I love you, you are a great man, a great little kid in my mind, full of bullshit but innocent of why you fully of bullshit, like a Lucien Carr hero properly, to give something for the Lucien Satan to rave and rant about I guess at dawn in front of his believing cribs and arrant wives, Allen boy, okay, make it Maya, Maya, Maya, which in Sanskrit, means, dreamlike, the earth, all living things in the Universe must be regarded as Maya, the reflection of the moon on the lake, ask Carolyn to let you read the big letter of about May 20 that I sent her, for a résumé of my philosophical expository thinking; and have good time with wonderful Neal who will certainly show you around as no one else could, the crazy inevitable American California, the likes of which, etc., and I'm so tired of all such discriminations which come and go with little radiant lifetimes one after another; if possible we meet again sometime and I'll tell you about the gypsy shrouds, pull out the crystal meaning balls, and show you the secrets of the magic saints and the radiant perfumed hands of the Tathagatas that may one day be laid in a wheel shimmering upon your awakened brow, if I have anything to do with it before I lost myself in the recognition that I have no self, no ego, and therefore can no longer act as "I" and because of that don't find you or see you; until which time I hope to see you, to help you angel, in the final great radiant final filial heavenly discovery that believe me your you-sad-sublime boy has accidentally and only accidentally recently and completely found—so after big Californias and washlines and rail roads and speeches and go dig my cactus grove in the backyard, and Jamie and Cathy and Johnny, and Maw Cassady's Pizzas, and the wine in the store across the street, and Neal's tennis-chess-and kicks, write, if you want, for full explanation of the Blessed One, and I send, if, as I say, I'm still alive, or still recognize that you are Allen Ginsberg old friend of Jack Kerouac, which I guess even in and after eternity I won't forget, but don't you forget our liquid giants ogling behind buildings, and the eternity radar machine in the sky, and dead eyes see, because, boy, I've now found out that it was all instinct pure and true, and I must say, we weren't so dumb, as I will prove, as I say, if I ever see you again, which, after all, may not be, for I am weary of the world and wish to weary from this globe, to other blobs where bloblessness grows more apparent with each passing kalpa—O So have a drink of wine, and dig the liquid sad ungraspable, fault-sour suffering Samsara sea of mournfulness for me, O Allen saint, Arhat, goodbye...I'll see you in the Tathagata Worlds anon.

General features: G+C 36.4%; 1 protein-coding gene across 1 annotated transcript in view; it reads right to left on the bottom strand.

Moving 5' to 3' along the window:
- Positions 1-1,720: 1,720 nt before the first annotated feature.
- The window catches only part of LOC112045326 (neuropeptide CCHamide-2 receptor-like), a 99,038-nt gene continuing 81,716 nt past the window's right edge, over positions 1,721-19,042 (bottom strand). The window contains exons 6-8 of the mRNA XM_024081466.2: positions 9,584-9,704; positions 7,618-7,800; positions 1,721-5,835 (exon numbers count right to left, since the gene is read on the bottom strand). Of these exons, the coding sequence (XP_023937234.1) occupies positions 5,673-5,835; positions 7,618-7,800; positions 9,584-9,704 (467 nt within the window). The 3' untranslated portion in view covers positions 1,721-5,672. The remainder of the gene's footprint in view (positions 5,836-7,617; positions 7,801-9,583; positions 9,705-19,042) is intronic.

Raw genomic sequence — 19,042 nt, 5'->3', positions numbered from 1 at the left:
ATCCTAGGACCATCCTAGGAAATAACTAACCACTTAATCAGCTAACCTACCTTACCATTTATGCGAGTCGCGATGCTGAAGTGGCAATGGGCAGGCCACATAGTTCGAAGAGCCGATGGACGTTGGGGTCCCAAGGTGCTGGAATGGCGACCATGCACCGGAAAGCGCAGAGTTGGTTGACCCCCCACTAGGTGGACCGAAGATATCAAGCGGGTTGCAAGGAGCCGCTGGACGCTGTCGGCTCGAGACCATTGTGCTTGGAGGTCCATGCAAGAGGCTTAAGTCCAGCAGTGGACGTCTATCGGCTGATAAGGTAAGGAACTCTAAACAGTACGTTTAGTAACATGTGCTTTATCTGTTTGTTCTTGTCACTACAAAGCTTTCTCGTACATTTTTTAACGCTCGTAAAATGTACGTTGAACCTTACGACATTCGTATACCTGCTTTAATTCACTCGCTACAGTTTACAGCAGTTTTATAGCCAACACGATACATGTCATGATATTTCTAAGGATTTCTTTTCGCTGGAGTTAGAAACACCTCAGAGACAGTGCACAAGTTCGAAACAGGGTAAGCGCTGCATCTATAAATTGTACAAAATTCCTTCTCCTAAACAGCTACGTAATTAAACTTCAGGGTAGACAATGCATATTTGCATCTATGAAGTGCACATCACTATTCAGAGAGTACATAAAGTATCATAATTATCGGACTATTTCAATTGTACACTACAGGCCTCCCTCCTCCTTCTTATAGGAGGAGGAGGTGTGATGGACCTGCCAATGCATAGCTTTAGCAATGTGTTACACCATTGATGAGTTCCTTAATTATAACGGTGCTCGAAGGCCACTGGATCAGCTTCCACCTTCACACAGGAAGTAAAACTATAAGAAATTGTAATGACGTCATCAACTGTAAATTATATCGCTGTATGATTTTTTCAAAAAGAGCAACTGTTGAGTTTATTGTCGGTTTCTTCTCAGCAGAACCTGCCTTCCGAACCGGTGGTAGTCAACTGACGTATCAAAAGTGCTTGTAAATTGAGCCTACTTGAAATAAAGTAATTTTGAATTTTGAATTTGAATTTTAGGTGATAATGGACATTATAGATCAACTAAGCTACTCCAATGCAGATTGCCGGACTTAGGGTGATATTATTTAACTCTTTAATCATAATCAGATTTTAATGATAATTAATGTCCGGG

May 18, 2011

a haiku (II)

the pomegranate flower
welcomes the bee

a haiku

morning dew
the rain tree stirs
oolong tea rising

May 15, 2011

living death.

Do you realise how quickly time passes when you live life almost like a zombie? I wake up at 1pm almost every day, then I will say that 4pm isn't so far away—a mere 3 hours—and 4pm comes and I will say that 8pm isn't so far away—a mere 4 hours— and 8pm goes and I will say that soon it'll be 4am again the time when I begin to go to bed—because sometimes it can drag to 8am—then the next day restarts at 1pm or so. Yes it is great to live to watch new sunrises and/or sunsets but you know what, life goes on and on and on forever and ever and ever and you will be a fool if you think new sunrises and sunsets are the things that make life worth living for because one day, someday, sooner or later, you will come to realise that everything becomes a habit, even the habit itself becomes a dreary addiction you need to kick. Nothing lives again, nothing nothing to the end of time. We are essentially dead.

May 14, 2011

forever and forever and forever.

   The last two miles of the hill were terrible and I said 'Japhy there's one thing I would like right now more than anything in the world—more than anything I've ever wanted all my life.' Cold dusk winds were blowing, we hurried bent with our packs on the endless trail.